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Mood Chat for iOS gives your conversations an added layer of emotion

We talked to the developer to get the inside scoop.


Alicia Eler


Posted on Jun 3, 2016   Updated on May 26, 2021, 4:20 pm CDT

A new iOS app is changing the way its users converse. Mood Chat is about sending something shorter than a voicemail but with the Internet-y flair of your #currentmood. Internet artist, goofball, and developer Tom Galle’s new iOS app Mood Chat gives conversation partners the opportunity to get away from the flat, bland, emotionally vacant text message interaction, and joyfully switch to audio messages that include a variety of background sounds. 


This novel feature gives every message the feeling of being in an audio-only movie of one’s life, or a throwback to leaving a voicemail for someone while playing a song in the background that matches your current mood. The Daily Dot caught up with Galle to get the inside story on the new app. 

How did the idea for Mood Chat come about?

I was really interested in messaging because it became such a thing as the new social media thing after big social media like Facebook, etc. The keyboards came out, and then there was the option to make custom keyboards. My mind just went running, like: ‘I need to do something with it!’ That’s sort of how I work. In the back of my mind I always have a few subjects I’m really interested in, and then they connect for some reason. This idea came about almost a year ago.

Some ideas take a really long time, and some of them are really tacky. The selfie stick came to me as an idea and it ended up happening in two weeks. The Netflix n’ Chill Airbnb Room took about a month. The longest part of that was printing the bedsheets. The rest was just setting up a room, putting up an Airbnb, which was about two days of work. 

That’s what people who reach out to me are the most interested in—often times, they’re stuck in advertising. They’re the best and working at a high level, and that sort of advertising is very demanding. I’m most interested in getting people on the Internet, capturing their attention, making a mark. I think you need something that’s talking to them in their language. What’s the point of working on something that would take half a year when the Internet moves at a much faster pace?

Many of your super Internet-y projects are parody, or poking fun at our obsessions with technology, specifically the MacBook Selfie Stick project, which is just attaching a giant selfie stick to an actual MacBook. How do you feel about parody of technology?

What I find interesting is that I’m not expressing a specific opinion to people. What I like about my work is that I am trying to give some distance between what I am building and what people can perceive of it. Some people are seeing it and getting the humor and they’re loving it. Take the selfie stick trend—people have a lot of bad reactions. 

In the MacBook Selfie Stick project, we’re not pushing it in any way. People either like it and see the humor, or people see it and think about how others have difficulties with the selfie stick. So, in that way it is a critique of the selfie culture. I am not saying how you should perceive it, but I feel like giving a playground to see selfie culture in a different way.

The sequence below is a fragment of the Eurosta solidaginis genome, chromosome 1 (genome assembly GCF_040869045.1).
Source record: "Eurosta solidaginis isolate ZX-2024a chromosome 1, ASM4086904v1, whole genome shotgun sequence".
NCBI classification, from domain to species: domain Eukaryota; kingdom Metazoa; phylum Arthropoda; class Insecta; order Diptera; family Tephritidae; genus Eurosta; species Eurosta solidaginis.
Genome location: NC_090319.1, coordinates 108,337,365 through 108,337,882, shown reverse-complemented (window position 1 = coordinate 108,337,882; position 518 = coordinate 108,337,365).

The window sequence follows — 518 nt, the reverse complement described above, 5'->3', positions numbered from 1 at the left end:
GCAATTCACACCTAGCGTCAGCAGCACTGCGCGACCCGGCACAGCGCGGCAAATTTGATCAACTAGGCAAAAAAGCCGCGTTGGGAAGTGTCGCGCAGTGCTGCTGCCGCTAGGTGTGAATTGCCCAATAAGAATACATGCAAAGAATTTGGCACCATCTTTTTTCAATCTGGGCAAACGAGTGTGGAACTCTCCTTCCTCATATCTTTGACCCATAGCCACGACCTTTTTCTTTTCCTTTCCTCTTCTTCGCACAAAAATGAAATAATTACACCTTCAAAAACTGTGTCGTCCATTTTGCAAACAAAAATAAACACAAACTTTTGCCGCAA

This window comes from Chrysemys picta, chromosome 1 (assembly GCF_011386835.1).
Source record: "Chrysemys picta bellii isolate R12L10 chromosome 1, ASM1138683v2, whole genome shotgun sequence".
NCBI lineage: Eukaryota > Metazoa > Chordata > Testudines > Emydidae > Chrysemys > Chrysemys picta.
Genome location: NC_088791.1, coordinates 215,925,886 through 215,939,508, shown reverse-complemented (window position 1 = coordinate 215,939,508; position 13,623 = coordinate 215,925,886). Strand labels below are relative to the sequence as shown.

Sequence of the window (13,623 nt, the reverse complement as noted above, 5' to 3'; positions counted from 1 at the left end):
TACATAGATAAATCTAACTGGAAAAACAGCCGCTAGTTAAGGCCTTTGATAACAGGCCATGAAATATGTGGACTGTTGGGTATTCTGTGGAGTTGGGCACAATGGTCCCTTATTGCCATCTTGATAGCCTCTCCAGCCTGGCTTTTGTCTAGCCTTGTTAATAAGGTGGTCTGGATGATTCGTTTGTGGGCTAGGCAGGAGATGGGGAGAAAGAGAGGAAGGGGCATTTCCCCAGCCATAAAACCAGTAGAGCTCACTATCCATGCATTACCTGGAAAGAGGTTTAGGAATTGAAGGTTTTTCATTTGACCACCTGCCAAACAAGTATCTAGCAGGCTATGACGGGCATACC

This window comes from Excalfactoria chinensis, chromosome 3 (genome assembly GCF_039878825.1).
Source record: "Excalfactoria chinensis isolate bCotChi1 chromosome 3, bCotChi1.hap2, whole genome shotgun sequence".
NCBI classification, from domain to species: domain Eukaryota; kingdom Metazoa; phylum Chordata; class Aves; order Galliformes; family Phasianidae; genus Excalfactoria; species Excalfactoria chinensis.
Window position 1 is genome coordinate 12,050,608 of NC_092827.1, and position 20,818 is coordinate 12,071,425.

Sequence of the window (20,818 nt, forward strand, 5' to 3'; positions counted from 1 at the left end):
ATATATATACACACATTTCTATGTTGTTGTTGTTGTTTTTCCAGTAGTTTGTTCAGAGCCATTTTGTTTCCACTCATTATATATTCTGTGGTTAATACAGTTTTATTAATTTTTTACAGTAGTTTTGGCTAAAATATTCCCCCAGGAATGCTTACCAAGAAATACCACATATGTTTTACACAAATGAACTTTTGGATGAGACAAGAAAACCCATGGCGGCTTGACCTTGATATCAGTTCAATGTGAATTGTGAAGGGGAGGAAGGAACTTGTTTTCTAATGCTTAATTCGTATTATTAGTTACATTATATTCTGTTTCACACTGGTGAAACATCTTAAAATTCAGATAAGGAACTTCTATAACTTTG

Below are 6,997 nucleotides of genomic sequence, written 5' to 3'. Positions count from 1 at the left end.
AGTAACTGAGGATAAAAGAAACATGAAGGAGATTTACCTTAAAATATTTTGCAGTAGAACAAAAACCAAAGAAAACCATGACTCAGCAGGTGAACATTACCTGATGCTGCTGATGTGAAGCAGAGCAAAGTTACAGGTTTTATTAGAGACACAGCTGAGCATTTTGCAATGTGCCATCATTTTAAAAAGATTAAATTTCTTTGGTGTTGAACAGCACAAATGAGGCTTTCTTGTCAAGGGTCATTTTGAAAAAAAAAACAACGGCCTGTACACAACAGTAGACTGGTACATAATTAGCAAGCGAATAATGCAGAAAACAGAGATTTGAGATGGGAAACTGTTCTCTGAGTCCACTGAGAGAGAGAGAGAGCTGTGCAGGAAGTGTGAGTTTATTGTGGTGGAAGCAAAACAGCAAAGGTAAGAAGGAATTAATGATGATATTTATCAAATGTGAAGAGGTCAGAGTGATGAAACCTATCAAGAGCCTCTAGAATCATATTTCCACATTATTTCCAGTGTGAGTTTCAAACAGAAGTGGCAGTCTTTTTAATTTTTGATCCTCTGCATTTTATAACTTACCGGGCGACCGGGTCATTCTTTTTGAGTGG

That makes sense because I feel like all of your apps are in some way a parody of our emotional reliance on technology to communicate things that actually shouldn’t be communicated through screens. Personally I try to stay away from emotional texting and just take it to voice if there’s something more meaningful that I want to communicate. Was this part of your inspiration for Mood Chat?

It was about how we have limited means to communicate digitally—it’s either video or messaging, and I was thinking how can you get your feelings out there in a more expressive way than you are now? It’s in that same way that an emoji can touch you, sparking paths in your brain that are sparking more emotional reactions. 

We were trying to push that sort of direction or angle: How can we be even more expressive? It’s coming automatically, too. I like to keep that same sense of humor, so long as I don’t try to put the humor into it. With Mood Chat, I feel like we found a way to push emotions in a funny way, and have a new way to express emotions through text which wasn’t possible before.

Would you say that you’re into that sort of distinct sarcasm found on Twitter, or “Twitter humor,” as it were?

I would generalize it as meme language. For example, there are articles out now about how Weird Facebook is having a moment. Memes have blended into the creative world, the art world, but really it’s the younger people on Twitter and Facebook who all started writing tweets in that language. I would say that 90% of my inspiration is that. I am looking on my Facebook Timeline. I am definitely part of that movement. I didn’t invent this humor.

So one of the “moods” for Mood Chat is “chill.” Can you please define chill, as it’s a vibe that carries a lot of controversy especially in the world of Tinder dating and swipe culture.

I envisioned the chill mood as more of a friendship thing. You’re texting best friends or close friends. I wasn’t thinking that people would use it to invite people over. Seems more straightforward, like: “I’m chilling.” It’s stuff that works with our lifestyle.

Will there be a Mood Chat for Android? Windows?

If we have enough users, yes. We’re doing everything as a side project, so we’re not getting paid or anything.

Mood Chat is available now for free in the iOS app store.

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*First Published: Jun 3, 2016, 12:48 pm CDT